The coastal burial grounds of north Mayo perch precariously on the edge of the world, clinging to the earth as though unwilling to give up their dead. They sprawl across sandy hillsides, and hide among vast dunes. They tumble down to the sea. And they are strangely beautiful.
Take Claggan graveyard. Claggan, or St Fintany’s cemetery, fills a steeply sloping site overlooking a little inlet in the parish of Ballycroy. The twisted, wind-blasted trees, a desperate screen to prevent the hillside from sliding away, were still leafless when we found the place in early spring. But the sun glinted on the water and lit up the banks of harebells and the clusters of primroses which decorated neatly tended graves. Worn, anonymous markers, reminders of the dead and of a time when no words were needed, were scattered around. A jumble of stones was the only clue to an ancient chapel which stood here once.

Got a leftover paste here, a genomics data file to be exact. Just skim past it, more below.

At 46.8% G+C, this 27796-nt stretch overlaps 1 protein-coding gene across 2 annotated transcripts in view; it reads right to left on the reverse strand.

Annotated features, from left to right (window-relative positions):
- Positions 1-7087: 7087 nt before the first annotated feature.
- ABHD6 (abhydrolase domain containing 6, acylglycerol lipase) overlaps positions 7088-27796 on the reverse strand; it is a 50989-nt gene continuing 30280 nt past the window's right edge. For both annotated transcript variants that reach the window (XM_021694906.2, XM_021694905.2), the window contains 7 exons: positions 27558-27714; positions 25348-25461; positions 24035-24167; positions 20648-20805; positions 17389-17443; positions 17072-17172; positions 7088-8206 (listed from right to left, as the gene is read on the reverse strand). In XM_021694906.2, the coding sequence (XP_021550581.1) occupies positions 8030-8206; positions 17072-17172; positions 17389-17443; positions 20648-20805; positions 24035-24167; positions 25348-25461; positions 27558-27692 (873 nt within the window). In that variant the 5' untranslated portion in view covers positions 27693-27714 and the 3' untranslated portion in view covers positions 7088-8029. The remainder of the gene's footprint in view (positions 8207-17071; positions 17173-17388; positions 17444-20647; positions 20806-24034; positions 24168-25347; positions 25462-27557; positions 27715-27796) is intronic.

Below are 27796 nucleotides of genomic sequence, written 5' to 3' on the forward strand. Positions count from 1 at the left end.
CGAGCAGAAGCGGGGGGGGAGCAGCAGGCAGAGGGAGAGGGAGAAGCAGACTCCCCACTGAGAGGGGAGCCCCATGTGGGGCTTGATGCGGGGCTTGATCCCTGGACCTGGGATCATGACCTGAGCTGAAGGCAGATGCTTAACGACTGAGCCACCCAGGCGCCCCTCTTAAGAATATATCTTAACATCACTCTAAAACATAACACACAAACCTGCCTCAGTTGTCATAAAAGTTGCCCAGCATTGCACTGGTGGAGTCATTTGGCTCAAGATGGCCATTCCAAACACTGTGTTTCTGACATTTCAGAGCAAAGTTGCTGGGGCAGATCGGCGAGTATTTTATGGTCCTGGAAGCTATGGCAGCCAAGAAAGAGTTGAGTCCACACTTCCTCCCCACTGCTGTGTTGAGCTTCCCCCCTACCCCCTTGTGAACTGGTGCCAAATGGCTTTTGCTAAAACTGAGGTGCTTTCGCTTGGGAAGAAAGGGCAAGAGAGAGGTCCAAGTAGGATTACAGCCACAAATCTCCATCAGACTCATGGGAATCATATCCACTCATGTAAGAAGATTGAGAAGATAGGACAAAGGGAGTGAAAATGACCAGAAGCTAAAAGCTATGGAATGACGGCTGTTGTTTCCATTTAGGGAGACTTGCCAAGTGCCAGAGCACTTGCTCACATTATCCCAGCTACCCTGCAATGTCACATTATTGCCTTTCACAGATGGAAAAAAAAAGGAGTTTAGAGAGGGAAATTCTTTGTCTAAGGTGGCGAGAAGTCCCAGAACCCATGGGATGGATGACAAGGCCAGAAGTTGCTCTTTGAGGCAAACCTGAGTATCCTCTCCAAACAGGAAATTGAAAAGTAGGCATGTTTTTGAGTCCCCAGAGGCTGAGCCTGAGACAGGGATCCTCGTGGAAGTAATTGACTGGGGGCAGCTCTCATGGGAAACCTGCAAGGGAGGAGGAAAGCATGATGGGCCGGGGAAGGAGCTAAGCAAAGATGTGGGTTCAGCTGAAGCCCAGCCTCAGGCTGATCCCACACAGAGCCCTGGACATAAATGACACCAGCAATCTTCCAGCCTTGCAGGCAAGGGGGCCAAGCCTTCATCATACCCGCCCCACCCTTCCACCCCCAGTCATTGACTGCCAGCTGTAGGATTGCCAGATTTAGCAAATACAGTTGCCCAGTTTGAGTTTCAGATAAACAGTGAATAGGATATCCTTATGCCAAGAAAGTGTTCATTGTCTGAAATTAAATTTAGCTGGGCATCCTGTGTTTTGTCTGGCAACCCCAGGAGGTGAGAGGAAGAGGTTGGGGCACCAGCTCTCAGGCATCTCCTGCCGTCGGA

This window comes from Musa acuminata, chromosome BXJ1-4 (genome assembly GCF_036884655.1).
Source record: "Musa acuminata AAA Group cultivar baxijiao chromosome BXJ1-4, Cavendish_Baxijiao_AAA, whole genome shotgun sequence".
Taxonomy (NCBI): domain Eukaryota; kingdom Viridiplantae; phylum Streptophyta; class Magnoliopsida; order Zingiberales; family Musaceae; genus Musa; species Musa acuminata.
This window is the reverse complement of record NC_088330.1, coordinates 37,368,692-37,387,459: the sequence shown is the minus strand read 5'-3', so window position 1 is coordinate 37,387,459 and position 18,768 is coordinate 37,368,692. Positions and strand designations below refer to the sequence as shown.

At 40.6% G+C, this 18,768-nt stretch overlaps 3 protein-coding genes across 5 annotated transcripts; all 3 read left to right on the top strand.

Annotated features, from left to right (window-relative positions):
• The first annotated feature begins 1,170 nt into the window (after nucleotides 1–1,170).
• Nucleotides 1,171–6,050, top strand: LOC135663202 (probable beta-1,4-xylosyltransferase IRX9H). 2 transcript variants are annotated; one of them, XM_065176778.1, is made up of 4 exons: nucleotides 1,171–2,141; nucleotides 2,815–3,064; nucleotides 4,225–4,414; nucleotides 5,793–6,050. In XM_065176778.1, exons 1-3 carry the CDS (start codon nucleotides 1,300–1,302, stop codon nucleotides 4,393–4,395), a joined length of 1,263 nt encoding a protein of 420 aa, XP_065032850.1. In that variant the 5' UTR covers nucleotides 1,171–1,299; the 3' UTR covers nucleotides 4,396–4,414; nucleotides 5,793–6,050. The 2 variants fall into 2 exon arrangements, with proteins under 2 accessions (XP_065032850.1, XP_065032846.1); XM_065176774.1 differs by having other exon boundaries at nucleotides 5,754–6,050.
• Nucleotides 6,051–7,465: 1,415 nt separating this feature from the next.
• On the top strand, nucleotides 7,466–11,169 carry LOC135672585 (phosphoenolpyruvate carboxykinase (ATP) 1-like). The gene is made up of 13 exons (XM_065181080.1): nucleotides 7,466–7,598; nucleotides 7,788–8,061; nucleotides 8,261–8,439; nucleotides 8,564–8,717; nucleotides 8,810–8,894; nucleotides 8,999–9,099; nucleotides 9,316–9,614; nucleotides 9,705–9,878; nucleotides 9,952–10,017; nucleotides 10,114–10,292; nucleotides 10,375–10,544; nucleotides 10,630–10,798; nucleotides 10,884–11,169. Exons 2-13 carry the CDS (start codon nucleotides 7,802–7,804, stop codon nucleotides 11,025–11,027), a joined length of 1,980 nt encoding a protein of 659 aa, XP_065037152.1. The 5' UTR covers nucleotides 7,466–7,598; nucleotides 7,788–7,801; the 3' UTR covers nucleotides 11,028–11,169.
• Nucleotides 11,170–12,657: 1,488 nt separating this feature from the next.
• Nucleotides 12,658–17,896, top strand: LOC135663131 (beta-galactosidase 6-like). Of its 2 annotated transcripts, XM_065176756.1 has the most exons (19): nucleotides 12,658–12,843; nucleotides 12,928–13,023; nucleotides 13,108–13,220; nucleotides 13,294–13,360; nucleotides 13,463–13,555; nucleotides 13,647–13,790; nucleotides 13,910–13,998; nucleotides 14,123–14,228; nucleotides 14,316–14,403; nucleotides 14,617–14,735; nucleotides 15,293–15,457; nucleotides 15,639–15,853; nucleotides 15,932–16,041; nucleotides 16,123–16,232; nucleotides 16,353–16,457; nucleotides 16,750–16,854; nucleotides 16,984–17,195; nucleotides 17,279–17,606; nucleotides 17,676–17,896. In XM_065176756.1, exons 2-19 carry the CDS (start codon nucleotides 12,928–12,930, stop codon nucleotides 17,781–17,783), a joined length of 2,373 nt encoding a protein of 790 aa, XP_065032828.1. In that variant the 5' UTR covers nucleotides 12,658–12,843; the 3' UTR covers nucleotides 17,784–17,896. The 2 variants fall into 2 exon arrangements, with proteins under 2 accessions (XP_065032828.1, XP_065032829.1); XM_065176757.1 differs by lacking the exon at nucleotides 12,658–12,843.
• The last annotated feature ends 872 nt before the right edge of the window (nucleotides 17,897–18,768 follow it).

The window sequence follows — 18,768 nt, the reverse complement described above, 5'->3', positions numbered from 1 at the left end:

Half-buried in a cairn of stones, we found a carved slab. It had no date, no plea to ‘pray for the soul of…’. Just a short poem in French, ‘A toi, á nous’, and a name, Régis Rey.
My French isn’t good. I had to wait until we got home and I could use some online translation tools before I made sense of the lines of verse. When I did, the despair, the bleak anguish hit me like a blow.
I don’t know the story behind that stone. I think perhaps I don’t want to know.
To you, to us.
What sweet memories I have
Of this beautiful place of our wanderings…
My dear, how beautiful they were, those days of hope!
Their memories will be only pain,
As long as blood runs through my veins.